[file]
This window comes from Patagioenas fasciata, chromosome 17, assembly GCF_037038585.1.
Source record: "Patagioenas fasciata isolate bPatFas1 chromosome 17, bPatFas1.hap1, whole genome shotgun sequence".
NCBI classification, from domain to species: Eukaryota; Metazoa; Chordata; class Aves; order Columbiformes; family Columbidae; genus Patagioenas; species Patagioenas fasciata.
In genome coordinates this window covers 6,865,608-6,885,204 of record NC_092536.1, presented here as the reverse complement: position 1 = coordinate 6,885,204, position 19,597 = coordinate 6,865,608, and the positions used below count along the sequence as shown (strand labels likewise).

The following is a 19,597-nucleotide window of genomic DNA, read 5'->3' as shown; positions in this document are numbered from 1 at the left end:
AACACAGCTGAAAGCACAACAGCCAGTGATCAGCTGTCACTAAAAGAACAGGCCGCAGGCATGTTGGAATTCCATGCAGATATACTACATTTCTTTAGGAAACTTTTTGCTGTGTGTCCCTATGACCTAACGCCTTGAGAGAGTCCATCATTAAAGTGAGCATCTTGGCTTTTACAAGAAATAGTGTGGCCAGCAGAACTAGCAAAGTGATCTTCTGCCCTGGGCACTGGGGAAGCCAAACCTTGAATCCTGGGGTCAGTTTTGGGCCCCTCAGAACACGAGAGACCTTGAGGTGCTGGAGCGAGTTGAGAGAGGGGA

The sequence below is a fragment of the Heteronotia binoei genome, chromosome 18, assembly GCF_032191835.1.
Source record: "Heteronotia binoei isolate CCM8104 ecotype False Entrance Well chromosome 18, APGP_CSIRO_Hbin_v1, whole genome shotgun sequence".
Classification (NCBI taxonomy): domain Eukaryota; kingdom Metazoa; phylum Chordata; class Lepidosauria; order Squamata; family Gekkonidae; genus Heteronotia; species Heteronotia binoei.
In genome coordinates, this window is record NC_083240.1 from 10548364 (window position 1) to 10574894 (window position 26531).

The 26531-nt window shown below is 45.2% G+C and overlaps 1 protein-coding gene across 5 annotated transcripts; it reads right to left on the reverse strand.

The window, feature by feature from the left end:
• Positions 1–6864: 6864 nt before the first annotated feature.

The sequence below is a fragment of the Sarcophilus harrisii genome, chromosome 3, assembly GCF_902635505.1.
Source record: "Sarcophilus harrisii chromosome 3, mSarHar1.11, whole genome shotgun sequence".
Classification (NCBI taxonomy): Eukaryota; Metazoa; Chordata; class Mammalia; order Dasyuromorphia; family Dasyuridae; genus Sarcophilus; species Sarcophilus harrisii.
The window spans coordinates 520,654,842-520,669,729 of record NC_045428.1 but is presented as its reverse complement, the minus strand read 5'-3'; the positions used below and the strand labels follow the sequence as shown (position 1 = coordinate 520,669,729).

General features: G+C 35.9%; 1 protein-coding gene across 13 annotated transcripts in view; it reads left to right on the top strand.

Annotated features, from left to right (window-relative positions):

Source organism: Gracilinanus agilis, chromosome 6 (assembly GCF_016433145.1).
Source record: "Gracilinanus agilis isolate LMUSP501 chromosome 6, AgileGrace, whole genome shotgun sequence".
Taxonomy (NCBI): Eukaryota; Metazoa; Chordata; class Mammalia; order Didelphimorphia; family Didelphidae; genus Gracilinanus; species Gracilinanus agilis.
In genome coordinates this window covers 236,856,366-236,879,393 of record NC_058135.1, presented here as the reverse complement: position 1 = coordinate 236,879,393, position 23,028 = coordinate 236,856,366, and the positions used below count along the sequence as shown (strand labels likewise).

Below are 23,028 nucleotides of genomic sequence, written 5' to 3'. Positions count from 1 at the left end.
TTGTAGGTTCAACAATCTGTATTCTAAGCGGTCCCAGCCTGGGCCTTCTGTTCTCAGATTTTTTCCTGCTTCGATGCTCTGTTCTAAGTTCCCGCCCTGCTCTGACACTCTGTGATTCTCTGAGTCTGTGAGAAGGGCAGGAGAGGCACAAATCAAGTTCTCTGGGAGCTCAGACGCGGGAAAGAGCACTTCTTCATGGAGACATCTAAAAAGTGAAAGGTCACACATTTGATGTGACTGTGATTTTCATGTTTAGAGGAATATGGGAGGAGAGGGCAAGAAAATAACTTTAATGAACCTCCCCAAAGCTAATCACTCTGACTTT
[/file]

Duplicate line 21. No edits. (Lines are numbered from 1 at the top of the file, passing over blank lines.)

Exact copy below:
Source record: "Gracilinanus agilis isolate LMUSP501 chromosome 6, AgileGrace, whole genome shotgun sequence".